\Consumer Interview/

Booksy raises $70m after a tumultuous year

The 'Uber of beauty and wellness' had a challenging 2020, with lockdowns closing many of its clients, but with cash in hand and big plans, it's looking at a strong 2021.

By Kit Gillet in Bucharest

Hairdressers and beauty salons may be shut across large parts of the world, but that hasn’t stopped Booksy. The Polish-founded beauty and wellness appointment booking app startup has raised $70m in Series C funding, one of the largest-ever rounds for a Polish-born company.

The round, announced today, and which was led by Cat Rock Capital, with participation from Sprints Capital, OpenOcean, Piton Capital, VNV Global, Enern, Kai Hansen, Zach Coelius and Manta Ray Ventures, brings the total raised by the company since its launch in 2014 to $119m.

It also caps off a rollercoaster year for the six-year-old company, which saw revenue fall drastically in the face of lockdown restrictions and staff layoffs, but also strategic mergers with some of its rivals and its most profitable months after the initial lockdowns lifted.

“We had a great product, pretty good global markets. It felt like everything was going perfect, until Covid-19 hit,” Booksy chief executive and cofounder Stefan Batory, tells Sifted.

Book an appointment

As one of the leading appointment booking apps for the beauty and wellness sector, Booksy has 13m active users across its core markets — the US, UK, Poland, Spain, Brazil and South Africa. It claims that its software can save clients the equivalent of 12 days a year when it comes to managing bookings, payments and sales through its platform (while also reducing no-shows by more than 25%).

The funding announcement comes off the back of combined revenue growth of 1500% for the company over the past three years, as hairdressers and beauty salons increasingly embraced mobile and paper-free solutions.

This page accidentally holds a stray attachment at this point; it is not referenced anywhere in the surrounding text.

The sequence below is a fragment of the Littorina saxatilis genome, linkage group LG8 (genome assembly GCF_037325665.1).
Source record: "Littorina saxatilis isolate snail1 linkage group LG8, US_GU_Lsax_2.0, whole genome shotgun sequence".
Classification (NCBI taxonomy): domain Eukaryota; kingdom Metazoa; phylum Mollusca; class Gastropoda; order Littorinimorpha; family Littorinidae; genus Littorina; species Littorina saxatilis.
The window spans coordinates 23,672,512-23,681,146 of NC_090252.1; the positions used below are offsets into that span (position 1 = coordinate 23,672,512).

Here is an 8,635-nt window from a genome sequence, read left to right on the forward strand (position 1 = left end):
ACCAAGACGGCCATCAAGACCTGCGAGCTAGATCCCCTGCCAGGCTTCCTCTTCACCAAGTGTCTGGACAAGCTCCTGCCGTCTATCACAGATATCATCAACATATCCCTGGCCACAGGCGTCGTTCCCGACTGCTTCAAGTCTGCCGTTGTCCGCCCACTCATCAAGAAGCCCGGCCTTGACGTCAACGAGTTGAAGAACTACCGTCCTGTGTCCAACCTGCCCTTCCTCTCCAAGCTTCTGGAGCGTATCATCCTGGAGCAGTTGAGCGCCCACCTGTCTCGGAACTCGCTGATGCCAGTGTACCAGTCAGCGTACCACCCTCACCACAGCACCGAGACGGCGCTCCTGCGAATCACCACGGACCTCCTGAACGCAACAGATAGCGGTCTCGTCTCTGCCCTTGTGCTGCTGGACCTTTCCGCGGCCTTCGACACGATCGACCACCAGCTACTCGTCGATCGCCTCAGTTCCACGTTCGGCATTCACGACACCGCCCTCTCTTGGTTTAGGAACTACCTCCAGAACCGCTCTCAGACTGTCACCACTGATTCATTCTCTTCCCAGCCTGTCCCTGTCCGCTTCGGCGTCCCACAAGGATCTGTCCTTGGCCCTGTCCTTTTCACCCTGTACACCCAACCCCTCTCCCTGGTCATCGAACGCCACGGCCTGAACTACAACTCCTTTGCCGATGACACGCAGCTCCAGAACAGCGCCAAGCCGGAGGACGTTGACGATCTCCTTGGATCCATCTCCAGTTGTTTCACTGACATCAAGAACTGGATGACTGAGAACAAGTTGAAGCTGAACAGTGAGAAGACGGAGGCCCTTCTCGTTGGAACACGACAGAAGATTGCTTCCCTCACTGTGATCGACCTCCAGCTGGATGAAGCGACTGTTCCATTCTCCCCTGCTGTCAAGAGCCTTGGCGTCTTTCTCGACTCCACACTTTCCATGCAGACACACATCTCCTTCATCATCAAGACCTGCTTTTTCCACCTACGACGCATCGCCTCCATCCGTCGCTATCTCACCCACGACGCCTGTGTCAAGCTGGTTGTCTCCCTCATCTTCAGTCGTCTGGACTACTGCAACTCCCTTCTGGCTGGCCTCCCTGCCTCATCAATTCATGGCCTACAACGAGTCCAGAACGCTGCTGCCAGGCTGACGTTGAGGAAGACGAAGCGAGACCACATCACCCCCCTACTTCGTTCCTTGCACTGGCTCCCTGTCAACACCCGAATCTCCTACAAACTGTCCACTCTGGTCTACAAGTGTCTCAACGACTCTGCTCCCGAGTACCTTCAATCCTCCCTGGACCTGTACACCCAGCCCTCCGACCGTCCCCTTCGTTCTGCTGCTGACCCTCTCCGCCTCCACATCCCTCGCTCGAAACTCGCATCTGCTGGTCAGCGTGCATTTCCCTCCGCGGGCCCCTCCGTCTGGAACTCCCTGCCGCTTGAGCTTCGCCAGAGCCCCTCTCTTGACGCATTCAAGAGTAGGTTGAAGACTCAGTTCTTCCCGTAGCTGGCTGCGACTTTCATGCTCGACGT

However, these are difficult times for the $500bn+ global beauty and wellness industry.

“Not all of our markets went under immediate lockdowns, but even without formal lockdown people saw what was happening across other geographies and there was fear and panic,” Batory says.

Between March and May, business for its clients fell off a cliff. “We started giving them payment holidays or heavy discounts. We lost up to 70% of our revenue in some markets, and most markets lost more than 50% of revenue from March to May.”

In March, as lockdowns took hold, Booksy made the decision to lay off some of its staff, with concerns over its ability to maintain its growth runway and raise new funds in 2021. “We went down from 350 to around 180,” says Batory.

However, the cost-cutting measures helped the company become self-sustainable for the first time, and in June they started bringing some of those people back. “We went back to 230, and with acquisitions and new recruitments last year we are now almost 500,” he says.

Hand holding a phone which is showing Booksy app

Lockdowns and surges

Booksy had its three most profitable months in June, July and August. It wasn’t alone. Treatwell, a UK rival, reported a 2250% surge in hairdresser appointments in early July, after the first lockdowns were lifted in the UK.

The uptick in business following the end of the first lockdown highlights the potential for Booksy and other technology companies targeting the beauty and wellness space.